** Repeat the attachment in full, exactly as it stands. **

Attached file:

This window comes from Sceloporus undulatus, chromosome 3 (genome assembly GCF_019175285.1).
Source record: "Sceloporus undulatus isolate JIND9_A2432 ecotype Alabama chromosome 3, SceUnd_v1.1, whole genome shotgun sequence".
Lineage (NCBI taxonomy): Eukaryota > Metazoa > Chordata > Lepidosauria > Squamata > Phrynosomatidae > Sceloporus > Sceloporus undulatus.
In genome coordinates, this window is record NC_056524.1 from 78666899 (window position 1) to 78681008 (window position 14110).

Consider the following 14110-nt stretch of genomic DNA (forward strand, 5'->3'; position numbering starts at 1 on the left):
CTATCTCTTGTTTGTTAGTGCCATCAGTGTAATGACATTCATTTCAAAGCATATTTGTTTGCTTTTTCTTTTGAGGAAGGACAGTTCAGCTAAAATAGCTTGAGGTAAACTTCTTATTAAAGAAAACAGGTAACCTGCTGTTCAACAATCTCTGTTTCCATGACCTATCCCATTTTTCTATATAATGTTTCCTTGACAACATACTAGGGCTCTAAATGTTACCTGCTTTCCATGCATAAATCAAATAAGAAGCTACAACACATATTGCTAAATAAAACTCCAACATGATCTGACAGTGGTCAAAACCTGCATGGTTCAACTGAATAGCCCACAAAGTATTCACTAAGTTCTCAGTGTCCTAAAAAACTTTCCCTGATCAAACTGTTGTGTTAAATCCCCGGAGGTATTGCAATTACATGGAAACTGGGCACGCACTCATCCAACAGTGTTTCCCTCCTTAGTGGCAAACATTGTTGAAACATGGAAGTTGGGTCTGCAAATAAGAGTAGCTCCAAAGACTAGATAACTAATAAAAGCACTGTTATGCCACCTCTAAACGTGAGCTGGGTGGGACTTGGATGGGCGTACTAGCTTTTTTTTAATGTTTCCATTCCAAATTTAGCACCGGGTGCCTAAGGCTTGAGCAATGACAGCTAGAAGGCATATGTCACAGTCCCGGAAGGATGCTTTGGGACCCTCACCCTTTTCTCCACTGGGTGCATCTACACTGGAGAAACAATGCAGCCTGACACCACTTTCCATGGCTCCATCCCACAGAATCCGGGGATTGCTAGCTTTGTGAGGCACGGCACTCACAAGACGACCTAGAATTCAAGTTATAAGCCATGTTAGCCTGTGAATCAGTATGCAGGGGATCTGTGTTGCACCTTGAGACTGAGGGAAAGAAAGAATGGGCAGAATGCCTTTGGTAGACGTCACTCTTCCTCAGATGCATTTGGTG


This window comes from Sceloporus undulatus, chromosome 3 (genome assembly GCF_019175285.1).
Source record: "Sceloporus undulatus isolate JIND9_A2432 ecotype Alabama chromosome 3, SceUnd_v1.1, whole genome shotgun sequence".
Lineage (NCBI taxonomy): Eukaryota > Metazoa > Chordata > Lepidosauria > Squamata > Phrynosomatidae > Sceloporus > Sceloporus undulatus.
In genome coordinates, this window is record NC_056524.1 from 78666899 (window position 1) to 78681008 (window position 14110).

Consider the following 14110-nt stretch of genomic DNA (forward strand, 5'->3'; position numbering starts at 1 on the left):
CTATCTCTTGTTTGTTAGTGCCATCAGTGTAATGACATTCATTTCAAAGCATATTTGTTTGCTTTTTCTTTTGAGGAAGGACAGTTCAGCTAAAATAGCTTGAGGTAAACTTCTTATTAAAGAAAACAGGTAACCTGCTGTTCAACAATCTCTGTTTCCATGACCTATCCCATTTTTCTATATAATGTTTCCTTGACAACATACTAGGGCTCTAAATGTTACCTGCTTTCCATGCATAAATCAAATAAGAAGCTACAACACATATTGCTAAATAAAACTCCAACATGATCTGACAGTGGTCAAAACCTGCATGGTTCAACTGAATAGCCCACAAAGTATTCACTAAGTTCTCAGTGTCCTAAAAAACTTTCCCTGATCAAACTGTTGTGTTAAATCCCCGGAGGTATTGCAATTACATGGAAACTGGGCACGCACTCATCCAACAGTGTTTCCCTCCTTAGTGGCAAACATTGTTGAAACATGGAAGTTGGGTCTGCAAATAAGAGTAGCTCCAAAGACTAGATAACTAATAAAAGCACTGTTATGCCACCTCTAAACGTGAGCTGGGTGGGACTTGGATGGGCGTACTAGCTTTTTTTTAATGTTTCCATTCCAAATTTAGCACCGGGTGCCTAAGGCTTGAGCAATGACAGCTAGAAGGCATATGTCACAGTCCCGGAAGGATGCTTTGGGACCCTCACCCTTTTCTCCACTGGGTGCATCTACACTGGAGAAACAATGCAGCCTGACACCACTTTCCATGGCTCCATCCCACAGAATCCGGGGATTGCTAGCTTTGTGAGGCACGGCACTCACAAGACGACCTAGAATTCAAGTTATAAGCCATGTTAGCCTGTGAATCAGTATGCAGGGGATCTGTGTTGCACCTTGAGACTGAGGGAAAGAAAGAATGGGCAGAATGCCTTTGGTAGACGTCACTCTTCCTCAGATGCATTTGGTG